Before each lesson, I will ask the student if there's anything they want to focus on/achieve. Taking this on board, I will draft out an outline of how to structure the session; although I don't believe in sticking too rigidly to timings, as what is most important is that the student achieves understanding. To facilitate this, I think that it's essential for the student to take an active role in the lesson, and so I will make sure my lessons are interactive and as exciting and stimulating as possible, to ensure that the student stays focused and interested. Drawing pictures and using mind maps can be particular helpful, to provide a visual representation of key ideas and sub-ideas, and thus help with memory retention, and encourage the student to connect together the different things they've learnt. Asking questions is also very important. I'll encourage the student to question anything they are unsure about, and will ask them regular questions to check their understanding. I will also provide them with links to websites and quizzes which will enable them to reinforce their understanding of the concepts learnt during the lesson. Finally, I will make sure my lessons are adapted appropriately to each student's learning style, and I will remain flexible by changing what I'm doing if it's not effective. After all, what works for one person might not work for another, and I believe that giving each student that tailored, one-to-one attention is key for successful learning.

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Personally interviewed by MyTutor

We only take tutor applications from candidates who are studying at the UK’s leading universities. Candidates who fulfil our grade criteria then pass to the interview stage, where a member of the MyTutor team will personally assess them for subject knowledge, communication skills and general tutoring approach. About 1 in 7 becomes a tutor on our site.

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06/11/2018

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Qualifications

SubjectQualificationGrade
ChemistryA-level (A2)A*
BiologyA-level (A2)A*
MathsA-level (A2)A
SpanishA-level (A2)A*
UKCATUni admission test700

General Availability

MonTueWedThuFriSatSun
Pre 12pm
12 - 5pm
After 5pm

Pre 12pm

12 - 5pm

After 5pm
Mon
Tue
Wed
Thu
Fri
Sat
Sun

Subjects offered

SubjectQualificationPrices
BiologyA Level£20 /hr
ChemistryA Level£20 /hr
BiologyGCSE£18 /hr
ChemistryGCSE£18 /hr
MathsGCSE£18 /hr
SpanishGCSE£18 /hr
Medical School PreparationMentoring£22 /hr
BMAT (BioMedical Admissions)University£25 /hr
UCATUniversity£25 /hr

Questions Emily has answered

Explain what is meant by optical isomerism.

Stereoisomers are molecules that have the same structural formula, but a different arrangement of the atoms in space.Optical isomers are a type of stereoisomers where the two molecules have non-superimposable mirror images.This means that you couldn't slide one molecule exactly over the other because something would always be pointing in the wrong direction. Like putting your hands over each other. There is no way that if you can rotate them so that they align with each other, and look exactly the same. Stereoisomers arise when the central carbon atom is joined to 4 different groups. E.g. 2 hydoxypropanoic acid (draw it).When there are 4 different groups attached, there is no symmetry anywhere in the molecule. A molecule which has no plane of symmetry is described as chiral. And the central carbon which causes this lack of symmetry is called the chiral centre (and is usually labelled with a little star). A molecule with a plane of symmetry is described as achiral.Only chiral molecules have optical isomers. The two isomers are known as enantiomers.Enantiomers have different effects on plane polarised light, hence why it is optical isomerism. A solution of one enatiomer rotates the plane of polarised light in a clockwise direction, and a solution of the other enatiomer rotates the plane of polarisation in an anticlockwise direction. Stereoisomers are molecules that have the same structural formula, but a different arrangement of the atoms in space.Optical isomers are a type of stereoisomers where the two molecules have non-superimposable mirror images.This means that you couldn't slide one molecule exactly over the other because something would always be pointing in the wrong direction. Like putting your hands over each other. There is no way that if you can rotate them so that they align with each other, and look exactly the same. Stereoisomers arise when the central carbon atom is joined to 4 different groups. E.g. 2 hydoxypropanoic acid (draw it).When there are 4 different groups attached, there is no symmetry anywhere in the molecule. A molecule which has no plane of symmetry is described as chiral. And the central carbon which causes this lack of symmetry is called the chiral centre (and is usually labelled with a little star). A molecule with a plane of symmetry is described as achiral.Only chiral molecules have optical isomers. The two isomers are known as enantiomers.Enantiomers have different effects on plane polarised light, hence why it is optical isomerism. A solution of one enatiomer rotates the plane of polarised light in a clockwise direction, and a solution of the other enatiomer rotates the plane of polarisation in an anticlockwise direction.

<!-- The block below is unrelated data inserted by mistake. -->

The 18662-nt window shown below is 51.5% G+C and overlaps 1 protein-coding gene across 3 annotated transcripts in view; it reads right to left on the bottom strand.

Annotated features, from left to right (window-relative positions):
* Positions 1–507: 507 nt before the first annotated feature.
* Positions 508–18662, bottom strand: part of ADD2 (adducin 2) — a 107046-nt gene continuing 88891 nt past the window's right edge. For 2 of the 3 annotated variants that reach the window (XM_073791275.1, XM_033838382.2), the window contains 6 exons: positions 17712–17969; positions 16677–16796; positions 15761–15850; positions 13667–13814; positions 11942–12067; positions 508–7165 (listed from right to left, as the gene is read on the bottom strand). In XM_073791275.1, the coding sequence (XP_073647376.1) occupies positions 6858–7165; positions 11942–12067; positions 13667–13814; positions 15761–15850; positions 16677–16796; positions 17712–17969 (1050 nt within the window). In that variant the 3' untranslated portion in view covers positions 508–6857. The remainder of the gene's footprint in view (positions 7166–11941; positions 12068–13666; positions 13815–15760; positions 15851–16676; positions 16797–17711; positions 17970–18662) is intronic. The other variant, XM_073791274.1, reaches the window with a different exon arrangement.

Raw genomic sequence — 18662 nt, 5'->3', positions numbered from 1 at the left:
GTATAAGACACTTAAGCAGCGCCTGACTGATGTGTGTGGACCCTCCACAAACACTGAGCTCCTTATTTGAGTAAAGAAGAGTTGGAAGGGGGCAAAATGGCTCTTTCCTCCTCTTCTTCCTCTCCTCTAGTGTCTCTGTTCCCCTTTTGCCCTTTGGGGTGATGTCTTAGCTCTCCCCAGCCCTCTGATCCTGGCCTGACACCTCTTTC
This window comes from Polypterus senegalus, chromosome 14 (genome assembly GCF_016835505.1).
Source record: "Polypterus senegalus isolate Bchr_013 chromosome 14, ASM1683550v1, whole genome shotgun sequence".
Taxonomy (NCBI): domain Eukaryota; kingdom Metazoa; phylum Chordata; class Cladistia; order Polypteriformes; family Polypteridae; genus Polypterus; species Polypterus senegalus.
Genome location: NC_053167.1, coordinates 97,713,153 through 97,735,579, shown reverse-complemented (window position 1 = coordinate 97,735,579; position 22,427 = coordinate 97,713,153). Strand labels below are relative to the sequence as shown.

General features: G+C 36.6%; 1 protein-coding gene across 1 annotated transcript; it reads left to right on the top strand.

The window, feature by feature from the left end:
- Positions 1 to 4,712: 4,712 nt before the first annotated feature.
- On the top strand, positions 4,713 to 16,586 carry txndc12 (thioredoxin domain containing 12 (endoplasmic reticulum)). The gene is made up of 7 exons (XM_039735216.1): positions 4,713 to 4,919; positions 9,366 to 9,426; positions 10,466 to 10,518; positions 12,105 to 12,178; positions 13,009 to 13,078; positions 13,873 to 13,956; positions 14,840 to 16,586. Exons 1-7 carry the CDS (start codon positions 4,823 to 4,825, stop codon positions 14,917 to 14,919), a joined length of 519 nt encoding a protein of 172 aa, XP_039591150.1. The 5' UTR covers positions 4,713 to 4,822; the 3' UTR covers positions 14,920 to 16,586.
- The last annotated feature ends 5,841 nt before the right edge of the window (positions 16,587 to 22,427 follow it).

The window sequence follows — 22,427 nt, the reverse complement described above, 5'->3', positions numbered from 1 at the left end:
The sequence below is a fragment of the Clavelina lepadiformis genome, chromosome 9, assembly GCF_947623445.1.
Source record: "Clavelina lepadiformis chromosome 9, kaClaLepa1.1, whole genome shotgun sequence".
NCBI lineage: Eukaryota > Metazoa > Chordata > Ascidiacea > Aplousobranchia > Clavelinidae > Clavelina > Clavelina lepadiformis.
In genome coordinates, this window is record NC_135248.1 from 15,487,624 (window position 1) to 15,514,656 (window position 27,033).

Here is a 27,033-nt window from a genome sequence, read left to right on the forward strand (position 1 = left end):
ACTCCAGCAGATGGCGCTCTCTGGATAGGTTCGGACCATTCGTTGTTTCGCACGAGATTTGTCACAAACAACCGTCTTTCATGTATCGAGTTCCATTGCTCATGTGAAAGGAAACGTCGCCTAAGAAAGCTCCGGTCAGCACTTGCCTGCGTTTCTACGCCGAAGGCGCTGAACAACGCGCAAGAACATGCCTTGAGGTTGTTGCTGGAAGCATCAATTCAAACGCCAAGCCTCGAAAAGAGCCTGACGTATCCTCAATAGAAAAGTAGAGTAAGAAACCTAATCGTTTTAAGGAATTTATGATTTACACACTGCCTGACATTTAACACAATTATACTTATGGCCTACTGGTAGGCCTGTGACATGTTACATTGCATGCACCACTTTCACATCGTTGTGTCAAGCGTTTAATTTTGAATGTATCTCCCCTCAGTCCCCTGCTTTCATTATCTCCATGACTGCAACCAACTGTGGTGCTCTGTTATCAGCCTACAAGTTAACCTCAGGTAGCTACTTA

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2 months ago